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There are errors and errors. Does the Reinhardt and Rogoff miscalculation mean that Osborne should change tack?

Posted by on April 25, 2013 in Debt, Economic Policy, Economic Theory, Financial Crisis, Government Borrowing, Government Spending, Politics, Public Policy, Recession | 2 comments

The distinguished American academic economists, Carmen Reinhardt and Ken Rogoff, have been very much in the news. Their 2009 book, This Time is Different, was a comprehensive examination of financial crises over the past 800 years. The work received many plaudits and awards. They suggested that when the ratio of public debt to GDP in a country rose above the 90-100 per cent range, the chances of a financial crisis increased sharply. And the consequence was that economic growth in the country would be adversely affected.

The finding has been queried by a trio of fellow Americans. Reinhardt and Rogoff do seem to have conceded that their own calculations contain a glitch. The new analysis has been seized on by opponents of austerity policies. But how much does it matter that an error was made? At the moment, the debt to GDP ratio in the UK is just below the crucial level of 90 per cent. Does this miscalculation mean that George Osborne should change tack and spend to try and stimulate the economy?

In defence of Reinhardt and Rogoff, they never elevated their suggestion into a ‘theorem’ or a ‘law’. They simply suggested that high levels of public debt tend to be a Bad Thing. Even the most devoted Brownite would surely accept that there is some limit to how much public debt can be incurred relative to the size of the economy. The real question is: what is this limit?

A great deal depends upon the extent to which an increase in debt leads to higher interest rates. More public expenditure financed by issuing long-dated gilts at around the current yield of 2 per cent is one thing. But if it causes gilt yields to rise to, say, 4 per cent, it is pretty disastrous.

Higher interest rates would have an adverse effect on business confidence. If rates doubled, the capital value of the outstanding stock of gilts held by the private sector would fall by 50 per cent – a severe negative shock to the wealth of the sector. And higher taxes will at some point be needed to meet the higher interest payments.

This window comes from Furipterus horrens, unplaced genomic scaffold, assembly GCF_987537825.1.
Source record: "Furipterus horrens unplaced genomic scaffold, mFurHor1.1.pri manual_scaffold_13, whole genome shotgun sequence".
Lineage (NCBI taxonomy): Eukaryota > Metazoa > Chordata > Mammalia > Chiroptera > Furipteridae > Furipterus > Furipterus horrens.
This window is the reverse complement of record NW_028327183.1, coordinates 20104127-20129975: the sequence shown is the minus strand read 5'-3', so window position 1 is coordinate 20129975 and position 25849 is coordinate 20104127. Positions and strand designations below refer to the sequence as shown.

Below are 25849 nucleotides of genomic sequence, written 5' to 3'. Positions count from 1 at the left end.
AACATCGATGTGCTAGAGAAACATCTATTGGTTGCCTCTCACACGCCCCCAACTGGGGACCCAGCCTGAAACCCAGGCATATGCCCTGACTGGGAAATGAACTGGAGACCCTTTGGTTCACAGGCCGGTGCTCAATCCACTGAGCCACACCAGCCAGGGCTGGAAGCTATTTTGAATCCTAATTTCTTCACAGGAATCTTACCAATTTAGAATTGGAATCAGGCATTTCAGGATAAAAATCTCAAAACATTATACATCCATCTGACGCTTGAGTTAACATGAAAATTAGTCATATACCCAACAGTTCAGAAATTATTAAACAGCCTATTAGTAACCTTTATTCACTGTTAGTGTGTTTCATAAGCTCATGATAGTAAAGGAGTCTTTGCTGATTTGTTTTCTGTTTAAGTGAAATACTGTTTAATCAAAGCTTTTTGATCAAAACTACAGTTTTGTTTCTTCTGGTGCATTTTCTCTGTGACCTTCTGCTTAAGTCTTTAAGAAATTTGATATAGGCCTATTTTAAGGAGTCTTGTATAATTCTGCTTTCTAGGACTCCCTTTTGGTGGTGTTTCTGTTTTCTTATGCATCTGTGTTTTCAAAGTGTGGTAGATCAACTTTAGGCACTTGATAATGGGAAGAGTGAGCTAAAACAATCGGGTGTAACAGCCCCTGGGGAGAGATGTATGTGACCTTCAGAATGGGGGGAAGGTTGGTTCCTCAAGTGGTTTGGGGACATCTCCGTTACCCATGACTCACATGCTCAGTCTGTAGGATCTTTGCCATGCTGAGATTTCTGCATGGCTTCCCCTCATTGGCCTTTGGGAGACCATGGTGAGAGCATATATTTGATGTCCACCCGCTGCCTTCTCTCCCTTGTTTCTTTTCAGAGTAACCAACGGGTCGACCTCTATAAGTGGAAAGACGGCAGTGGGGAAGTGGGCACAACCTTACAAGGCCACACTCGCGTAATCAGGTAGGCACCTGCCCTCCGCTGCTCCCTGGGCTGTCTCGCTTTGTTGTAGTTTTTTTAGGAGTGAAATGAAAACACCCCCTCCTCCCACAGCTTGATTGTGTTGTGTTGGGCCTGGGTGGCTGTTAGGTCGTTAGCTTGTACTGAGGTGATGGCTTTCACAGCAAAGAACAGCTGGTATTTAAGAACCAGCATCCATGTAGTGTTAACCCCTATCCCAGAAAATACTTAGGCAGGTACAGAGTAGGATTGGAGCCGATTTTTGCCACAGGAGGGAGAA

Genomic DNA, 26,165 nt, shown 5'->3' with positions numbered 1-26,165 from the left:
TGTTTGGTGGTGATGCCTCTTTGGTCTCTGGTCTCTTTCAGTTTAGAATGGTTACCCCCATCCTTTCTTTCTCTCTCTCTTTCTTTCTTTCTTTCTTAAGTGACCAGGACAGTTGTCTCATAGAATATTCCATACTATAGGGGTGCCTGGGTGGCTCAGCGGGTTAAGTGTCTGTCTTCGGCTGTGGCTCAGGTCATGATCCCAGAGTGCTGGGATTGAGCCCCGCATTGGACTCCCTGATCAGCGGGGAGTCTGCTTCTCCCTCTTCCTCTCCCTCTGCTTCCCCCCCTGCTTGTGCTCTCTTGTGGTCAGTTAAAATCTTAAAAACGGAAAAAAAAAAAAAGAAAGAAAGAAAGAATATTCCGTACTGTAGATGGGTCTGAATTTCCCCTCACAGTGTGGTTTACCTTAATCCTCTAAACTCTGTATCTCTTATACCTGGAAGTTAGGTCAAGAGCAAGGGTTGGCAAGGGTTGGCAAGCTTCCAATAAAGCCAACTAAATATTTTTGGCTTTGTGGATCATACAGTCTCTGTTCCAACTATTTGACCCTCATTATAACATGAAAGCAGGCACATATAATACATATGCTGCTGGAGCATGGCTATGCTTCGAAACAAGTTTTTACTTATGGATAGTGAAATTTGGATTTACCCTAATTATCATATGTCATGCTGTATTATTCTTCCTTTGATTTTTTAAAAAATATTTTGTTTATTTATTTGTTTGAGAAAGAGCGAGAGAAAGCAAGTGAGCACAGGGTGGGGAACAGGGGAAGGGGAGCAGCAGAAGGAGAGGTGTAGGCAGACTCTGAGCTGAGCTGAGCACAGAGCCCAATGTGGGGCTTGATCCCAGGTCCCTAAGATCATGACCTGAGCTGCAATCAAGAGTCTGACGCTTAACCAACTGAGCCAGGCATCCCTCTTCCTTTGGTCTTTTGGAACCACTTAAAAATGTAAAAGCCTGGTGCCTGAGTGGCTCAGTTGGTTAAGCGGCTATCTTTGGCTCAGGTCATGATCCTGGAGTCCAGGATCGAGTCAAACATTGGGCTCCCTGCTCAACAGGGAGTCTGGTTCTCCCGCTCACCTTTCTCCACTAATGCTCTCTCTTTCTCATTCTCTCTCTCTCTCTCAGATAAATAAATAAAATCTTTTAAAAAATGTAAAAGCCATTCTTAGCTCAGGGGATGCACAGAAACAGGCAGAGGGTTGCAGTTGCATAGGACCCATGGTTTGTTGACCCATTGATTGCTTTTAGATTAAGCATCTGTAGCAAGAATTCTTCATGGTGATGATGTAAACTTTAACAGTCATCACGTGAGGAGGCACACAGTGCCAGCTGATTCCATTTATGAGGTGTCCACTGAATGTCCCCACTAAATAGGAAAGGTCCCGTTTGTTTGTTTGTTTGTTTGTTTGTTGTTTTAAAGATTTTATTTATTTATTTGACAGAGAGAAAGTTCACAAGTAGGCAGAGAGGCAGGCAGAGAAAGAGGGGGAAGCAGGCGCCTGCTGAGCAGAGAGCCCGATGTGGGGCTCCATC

There is a lot of evidence to suggest that high public debt levels relative to GDP are indeed associated with higher interest rates. The Mediterranean economies are just the latest example of this. But there is no automatic connection between debt and rates. The relationships which are coaxed out of the data are not like the laws of physics.

So much depends upon psychology. Osborne pushing up debt by cutting taxes might be one thing. Balls doing the same by hiring more bureaucrats might be perceived quite differently. But at some point, regardless of who the Chancellor might be, an increase in public debt would have an adverse impact on the economy. The theoretical channels by which this happens are well understood.  And an ounce of good theory is worth a ton of applied econometrics.

As published in City AM on Wednesday 24th April

Watch Paul present this argument on Newsnight in debate with Nobel prize winner Joseph Stiglitz (feature from 23:30)

2 Comments

  1. “And an ounce of good theory is worth a ton of applied econometrics”, the problem being that sometimes it is not easy to tell good and bad theory apart.

  2. There is no evidence that high public debt levels relative to gdp lead to higher interest rates. And the Mediteranean economics are in a very exotic situation, since they are part of the eurozone and so they suffer of the faulty design of the euro and eurozone. And if we look at Japan, we see, that their figures prove you wrong: low interest rates, low inflation rate (it is actually a deflation) and a debt-to-gdp-ratio far over 200%, which is much more than even in Greece.

    What is more interesting to me, is that many economists seem to believe, that one can examine 800 years of economic history and find a single cause for financial crisis, and that the last 800 years of history deliver enough data, to express this cause as a single number.

    To me it looks as if Rogoff knew before, what he was searching for and was very willing to find it. This would explain his missing doubt about his findings that could have led him to find his error himself. And what surprise: 2009, 3 years after the start of the financial crisis, which started as a very private debt crisis, a well known economists wiped away what cannot be by blaming the state, the old enemy of many economists. And in 2013 you Paul, see the Mediterranean countries, which had low to lowest debt-to-gdp-ratios before the start of the private debt crisis, as a strong hint for Rogoffs thesis.

    To me, this sounds like ideology, not like science.

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